My father died when I was 21. He had been in a psychiatric hospital for some time due to what was diagnosed as early dementia in addition to Parkinsons. In fact it was probably Lewy Body Dementia. I only realised when it was too late that the antipsychotic drugs he was given shortened his life and insufficient physical care led to pressure sores and septicemia. I have tried to access his medical notes to be told they were destroyed by fire at the old asylum-type place he was in. I feel angry. They let him down. I let him down.
It is important to me to tell his story. He has no memorial, his ashes were scattered by the lake on Hampstead Heath where he used to swim as a young man. My parents divorced when my brother and I were young and our mother’s ill feeling towards him coloured my sense of him despite him being a good father to me. Although I was the only one to visit him in hospital I hadn’t realised at the time how wronged he had been, how tough his life was and how desperately sad but proud I would be once I was emotionally mature enough to see things beyond my mother’s narcissistic lens on the world.
My father was born to an unmarried servant girl, Annie Alexandra who worked at Hadleigh Rectory, Barnet, North London. I am aware from his paperwork that he had tried to trace her towards the end of his life but to no avail. I know little of his life apart from fragments. He was put in a home for waifs and strays when he was a small boy and went on to do an apprenticeship at De Havilland Aircraft as a draughtsman. I have his admission contract for this and sadly the section mentioning his time in care has been scrubbed out as though he found it painful to recall.
I’m lucky enough to have his meticulously written engineering books and drawings, mostly marked with A grades, he was a perfectionist and very intelligent. I have memories of him trying to help me with my maths homework, his love of the subject evident but I do recall my frustration at the time as I just wanted help with the answer and not the related aspects.
I know my father spent time in the Army, Royal Electrical Mechanical Engineers, and references were made by him to my brother and me of mental illness and surgery for it. He told us he had a brain operation involving his skull being drilled. I can only conclude it was a lobotomy on the frontal lobe – experimental surgery conducted widely at the time, often without consent. It is possible he was suffering from anxiety or depression. My mother’s knowledge of this time in his life is either patchy or disinterested. It would have been before she met him, though ironically her later training as a psychiatric nurse did not spark her interest or her compassion. For her, he was cold and unaffectionate, presumably this was his character when she met him and I have since read that the type of psychosurgery he probably had caused marked character change and dampening of emotions.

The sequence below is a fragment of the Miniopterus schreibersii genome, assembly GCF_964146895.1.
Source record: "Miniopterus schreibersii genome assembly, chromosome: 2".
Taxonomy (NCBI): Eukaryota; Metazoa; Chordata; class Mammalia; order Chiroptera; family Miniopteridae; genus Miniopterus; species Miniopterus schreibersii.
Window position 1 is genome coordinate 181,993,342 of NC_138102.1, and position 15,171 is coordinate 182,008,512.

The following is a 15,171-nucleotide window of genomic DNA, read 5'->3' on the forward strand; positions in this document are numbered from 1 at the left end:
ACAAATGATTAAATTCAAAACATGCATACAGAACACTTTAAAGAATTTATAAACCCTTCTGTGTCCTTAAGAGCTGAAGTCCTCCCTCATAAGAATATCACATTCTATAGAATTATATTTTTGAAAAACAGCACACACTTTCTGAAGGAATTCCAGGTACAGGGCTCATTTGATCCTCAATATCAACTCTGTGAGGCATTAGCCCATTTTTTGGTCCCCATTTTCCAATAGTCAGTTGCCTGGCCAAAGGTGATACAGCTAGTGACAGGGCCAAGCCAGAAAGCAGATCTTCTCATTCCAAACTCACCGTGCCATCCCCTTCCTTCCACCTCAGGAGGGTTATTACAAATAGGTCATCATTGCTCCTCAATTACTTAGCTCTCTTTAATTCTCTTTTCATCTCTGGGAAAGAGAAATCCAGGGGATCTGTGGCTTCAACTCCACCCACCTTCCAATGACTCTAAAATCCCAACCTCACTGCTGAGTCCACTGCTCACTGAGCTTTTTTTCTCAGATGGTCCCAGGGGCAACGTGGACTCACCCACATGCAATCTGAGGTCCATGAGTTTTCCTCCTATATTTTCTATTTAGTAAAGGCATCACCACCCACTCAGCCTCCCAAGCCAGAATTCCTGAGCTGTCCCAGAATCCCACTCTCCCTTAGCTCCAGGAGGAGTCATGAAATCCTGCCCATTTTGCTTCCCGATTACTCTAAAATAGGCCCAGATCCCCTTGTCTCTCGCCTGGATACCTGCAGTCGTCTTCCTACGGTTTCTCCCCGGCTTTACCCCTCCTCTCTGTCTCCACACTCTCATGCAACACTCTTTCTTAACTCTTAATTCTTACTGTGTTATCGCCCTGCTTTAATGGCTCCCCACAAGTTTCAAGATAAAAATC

The father I remember did not hug us or say lovely things, but I remember more and more the caring things he did like brushing my hair or trying to diffuse my mother’s anger if I’d spilt something at the breakfast table. He did seem to notice us and be present for us in a way I don’t recall from my mother. He bought me a new bike when mine was stolen. It was my father who took time off work to take me to frequent orthodontic appointments and I’m not sure if this was a factor in his subsequest redundancy, but he experienced this on several occasions in his working life and in the years leading up to his illness he was unemployed despite trying hard to find work. He never missed maintenance payments, kept up with mortgage payments while my mother who then remarried, and I, now at college, lived at the house. My father lived in a bedsit up until he was admitted to hospital.
I wish my father could have had the love and care he deserved and needed. Despite his own difficulties he was a good father to me and worked hard all his life for us. I wish I knew his story.
In these more enlightened times mental illness is seen differently by health professionals and employers, but there’s still a long way to go.
I have experienced debilitating depression in my twenties and thirties, unaware that it had a name or that there was treatment. To my mother it was laziness. I was being a miserable cow, I was a bad person. Her own early experiences robbed her of the capacity to feel the necessary sensitivity towards those closest to her. I am now a Counsellor and psychological therapist but am filled with gnawing sadness at these lives. Despite now understanding it, nothing removes it from my core.
Thank you for the opportunity to do this, with love to us all.
Lisa Edwards works for Re-Gain, a mental health project in Cornwall and is a Counsellor in private practice.